Your mindset can influence what you find rewarding, but the reward itself is what creates the habit, not the mindset.

That’s something that I tried to stress in the book—that we learn habits by doing. So you actually have to get on your phone and get a few messages before you figure out how to use it and start developing a habit to use it. The habit is what your brain learns over time. And it only learns slowly with repeated experience as you get rewards in your daily environment, in your daily contexts.

JZ: I also wanted to ask you about this idea of discontinuity. About how certain changes to our life, you know, like moving or starting a new job can be opportunities to create new habits or change old habits.

And I wondered if it was possible to engineer this kind of discontinuity. If we don’t have any big life changes happening, can we somehow create them for ourselves so that we have this wonderful opportunity to change our habits?

Wendy: Yes. That’s actually one of the central pieces of advice in the book. Our habit memories don’t fade very quickly. And this really presents challenges for changing habits because if you stay in the same context, you’re going to have the same unwanted behavior come to mind and have to inhibit it actively each time and make a decision not to do that thing that you did so often in the past. Whether it’s spending money or sitting on the couch instead of going to the gym or whatever the thing is that’s unwanted in your life, whatever your bad habits are. 

You can’t use decision-making, you can’t use willpower to change these behaviors. Because that memory of habit is always going to be there. And it will last longer than any decision we make.

Research has shown that we can control what happens by changing the cues in our environment. And as you said, these cues change naturally when we move, when we start new relationships, start new jobs. We’re all of a sudden exposed to new environments, new structures, new people that give us new opportunities. We can also use that logic in organizing the cues around us to activate the habits that we want. 

So if you are trying to change your eating habits, it’s very hard to do that without changing the environment in which you eat. If you’re going to continue to snack at night on the sofa while watching TV and continue to have Fritos and donuts and other things on your kitchen counter, then your old habits will be cued regardless of your best intentions.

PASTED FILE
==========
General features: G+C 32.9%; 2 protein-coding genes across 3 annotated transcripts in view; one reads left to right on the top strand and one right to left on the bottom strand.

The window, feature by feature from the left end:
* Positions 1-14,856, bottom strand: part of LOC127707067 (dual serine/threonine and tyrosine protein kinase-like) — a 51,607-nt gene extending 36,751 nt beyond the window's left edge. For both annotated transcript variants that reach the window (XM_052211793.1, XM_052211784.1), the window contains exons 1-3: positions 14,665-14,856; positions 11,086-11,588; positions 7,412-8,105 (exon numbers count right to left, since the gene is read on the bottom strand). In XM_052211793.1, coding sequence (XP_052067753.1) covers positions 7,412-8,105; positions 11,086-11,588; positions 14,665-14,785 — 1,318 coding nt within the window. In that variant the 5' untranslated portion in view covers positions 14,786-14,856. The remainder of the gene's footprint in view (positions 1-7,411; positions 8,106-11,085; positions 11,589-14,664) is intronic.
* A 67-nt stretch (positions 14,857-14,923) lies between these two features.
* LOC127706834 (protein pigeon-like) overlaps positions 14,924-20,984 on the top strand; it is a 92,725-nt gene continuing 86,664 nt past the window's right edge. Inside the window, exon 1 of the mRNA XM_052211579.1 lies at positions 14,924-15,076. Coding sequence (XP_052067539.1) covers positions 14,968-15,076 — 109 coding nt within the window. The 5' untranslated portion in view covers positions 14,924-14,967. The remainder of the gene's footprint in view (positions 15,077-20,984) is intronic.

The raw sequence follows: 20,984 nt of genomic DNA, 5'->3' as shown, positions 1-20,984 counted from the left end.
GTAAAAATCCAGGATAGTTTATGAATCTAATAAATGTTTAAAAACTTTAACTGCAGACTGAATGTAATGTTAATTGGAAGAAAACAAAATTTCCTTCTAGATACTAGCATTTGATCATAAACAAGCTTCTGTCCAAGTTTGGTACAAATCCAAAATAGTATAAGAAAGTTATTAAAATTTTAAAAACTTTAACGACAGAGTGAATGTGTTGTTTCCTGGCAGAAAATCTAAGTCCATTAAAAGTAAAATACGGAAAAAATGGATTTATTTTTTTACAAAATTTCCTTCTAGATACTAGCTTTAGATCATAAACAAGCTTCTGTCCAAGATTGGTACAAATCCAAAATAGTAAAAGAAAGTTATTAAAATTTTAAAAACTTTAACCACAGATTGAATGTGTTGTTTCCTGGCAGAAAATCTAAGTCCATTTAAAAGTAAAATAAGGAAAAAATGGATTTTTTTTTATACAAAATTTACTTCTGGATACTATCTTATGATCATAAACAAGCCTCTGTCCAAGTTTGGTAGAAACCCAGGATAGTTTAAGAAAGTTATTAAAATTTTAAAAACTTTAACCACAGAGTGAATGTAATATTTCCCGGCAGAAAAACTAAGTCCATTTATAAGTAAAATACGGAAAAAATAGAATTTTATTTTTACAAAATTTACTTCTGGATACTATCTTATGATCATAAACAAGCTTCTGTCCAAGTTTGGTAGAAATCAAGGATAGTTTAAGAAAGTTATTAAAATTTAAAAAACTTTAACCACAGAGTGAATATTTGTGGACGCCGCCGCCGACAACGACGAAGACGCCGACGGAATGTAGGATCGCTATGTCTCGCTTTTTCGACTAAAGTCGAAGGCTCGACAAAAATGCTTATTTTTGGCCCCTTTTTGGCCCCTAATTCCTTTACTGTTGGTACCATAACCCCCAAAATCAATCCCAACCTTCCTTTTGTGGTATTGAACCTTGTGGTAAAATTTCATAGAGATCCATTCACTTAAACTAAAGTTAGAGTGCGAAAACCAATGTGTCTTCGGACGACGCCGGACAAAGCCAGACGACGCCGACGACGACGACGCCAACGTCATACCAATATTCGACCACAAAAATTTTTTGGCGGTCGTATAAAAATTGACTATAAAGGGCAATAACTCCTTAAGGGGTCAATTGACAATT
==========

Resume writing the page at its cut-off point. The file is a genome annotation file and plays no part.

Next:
What research has shown is if we put things, put food, other temptations away, we can change our habits. We can also organize our lives so we’re not sitting on the couch. Maybe you take a walk in the evening, maybe you meet your neighbors so that you have some accountability in taking that walk.

And proximity is a big piece of that because creates or remove friction. The cues for behaviors you want should be close at hand, and cues for the things you don’t want to do should be further away.

JZ: If somebody feels overwhelmed by their current habits, but they don’t have a natural discontinuity like moving, what do you suggest? Is it just about finding small ways to begin to change their context?

Wendy: Yeah. The the most fun I had in writing this book was to go up to the Culinary Institute of America and hang out with their chefs for awhile when they just started training. 

And what chefs do is they learn to control and construct a context in their kitchen where it’s easy to make a particular recipe. Chefs call this “mise en place”, which is putting everything in place. They do all the chopping, they get all the ingredients together, they measure everything out, and they put it in the order they’re going to use in the recipe.

Now, chefs don’t automatically do this, right? Like the rest of us trying to change our behavior, they jump in and they try to start doing things initially. But they have to learn that organizing their context, although it might seem like it slows them down, in fact, is the most efficient way to make the same recipe at the same high quality level each time.

And that’s a good metaphor for people wanting to change their behavior. It takes some initial planning to change our contexts and to figure out, “Okay, what would make it easier for me to save money? What would make it easier for me to eat healthfully or go to the gym?” and organize our environments to do those things.